Confusion
My brother has cancer that has spread to his brain. Sometimes I can’t understand what he’s trying to say and he’s always fumbling with his blankets. Does he know who I am? Can he understand what we’re saying to him?

From what you describe, your brother is showing signs of confusion. By understanding more about confusion, you can better understand what he is going through and what can be done.

Confusion occurs when the brain is not working properly. Confused people often have problems remembering, paying attention, speaking, thinking, and understanding fully what is going on around them. Confusion can seem to come and go. This may explain why your brother seems fine at times, and why sometimes he does not make sense.

People with a serious illness often become confused. Many factors can contribute to this, and it is not always possible to determine one exact cause. These are some common factors that can cause confusion:

  • infection,
  • medications,
  • low levels of oxygen in the blood,
  • pressure on the brain caused by tumor or injury,
  • chemical imbalances in the blood,
  • pain,
  • decreased functioning of all the body organs as a person nears death.

People who are confused often say or do things that are out of character. It is common for confused people to feel threatened by others and by changes in their surroundings. They may be reluctant to trust family, friends and caregivers, and they may think others are trying to harm them. These paranoid thoughts may be considered a form of self-protection. If someone cannot sort out the world any longer, it is safest to consider everything a threat. In this state, people can say or do things that are hurtful to people they know.

Confused people also can misinterpret things. For example they may think a coat rack is a person, or that clothing on the floor is an animal; these are called illusions. At other times, people can experience hallucinations, that is, seeing, hearing, or feeling things that don’t exist at all. Someone having hallucinations can be frightened, or comforted or not distressed at all. Sometimes people see visions of relatives who have died, or who are living but not actually present. Confused people may become restless, anxious, agitated and have trouble resting.

Confusion can be distressing both to your brother and to you. Like many relatives of confused people, you may say "This isn’t my brother." You may feel hurt by some of what he says or does. Your brother’s words and actions may be so inconsistent with who he was before he became confused that you may feel you’ve lost your brother, even before he dies. It’s important to remember that what you’re seeing is the result of changes in the way his brain is working. Your brother is not in control of how he’s thinking or behaving. His confusion is a part of his disease; if he says or does things that are strange, this is not a reflection of his feelings for you.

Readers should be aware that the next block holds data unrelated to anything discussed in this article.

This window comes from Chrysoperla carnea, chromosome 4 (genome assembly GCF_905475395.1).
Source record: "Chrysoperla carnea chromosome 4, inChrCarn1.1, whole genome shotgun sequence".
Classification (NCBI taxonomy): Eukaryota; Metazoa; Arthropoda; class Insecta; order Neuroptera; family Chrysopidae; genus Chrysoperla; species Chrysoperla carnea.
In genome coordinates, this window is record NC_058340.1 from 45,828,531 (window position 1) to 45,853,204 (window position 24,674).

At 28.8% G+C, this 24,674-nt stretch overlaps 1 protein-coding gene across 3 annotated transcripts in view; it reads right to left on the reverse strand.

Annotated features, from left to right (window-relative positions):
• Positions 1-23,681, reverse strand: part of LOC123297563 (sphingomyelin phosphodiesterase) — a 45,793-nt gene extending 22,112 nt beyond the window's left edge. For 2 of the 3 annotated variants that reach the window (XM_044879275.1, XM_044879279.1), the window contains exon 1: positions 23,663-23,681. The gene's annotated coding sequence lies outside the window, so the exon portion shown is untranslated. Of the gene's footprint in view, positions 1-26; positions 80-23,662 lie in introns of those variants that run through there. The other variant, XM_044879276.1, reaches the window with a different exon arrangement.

Your brother may become more comfortable if he has familiar things around him. It may help to put some pictures of family and things he enjoys near his bed. A calendar or clock can help him keep track of time. If your brother is having hallucinations that are comforting or at least not frightening, it’s better to acknowledge that they’re comforting, rather than to try to re-orient him to reality. If your brother seems restless, frightened or threatened, it’s usually best not to contradict him. Disagreements or arguments may make him feel more threatened. It’s best to acknowledge the distress he must be feeling and to assure him you’ll work with him to try to sort things out.

It’s important to let the health care team know what you’re seeing. It may be possible to investigate the cause of the confusion, and there may be medications to reduce the anxiety or restlessness that it causes. If the health care team knows what’s causing the confusion it may be possible to treat the cause.

It can be painful to question whether your brother knows who you are and what you’re saying. There’s no way of knowing how much people hear and process when death is near. We do know, however, that hearing is usually strong, even near death. It may be very meaningful to speak to your brother whether he seems alert or not. You or other visitors may feel the need to do or say something at his bedside. Often, though, the presence of family or friends near the end is more important than what’s done or said. Families often just go on visiting, reading, laughing and joking, telling stories, or watching television, in other words, being a family. This may well be what pleases your brother most, knowing family is present and that you’re supporting each other.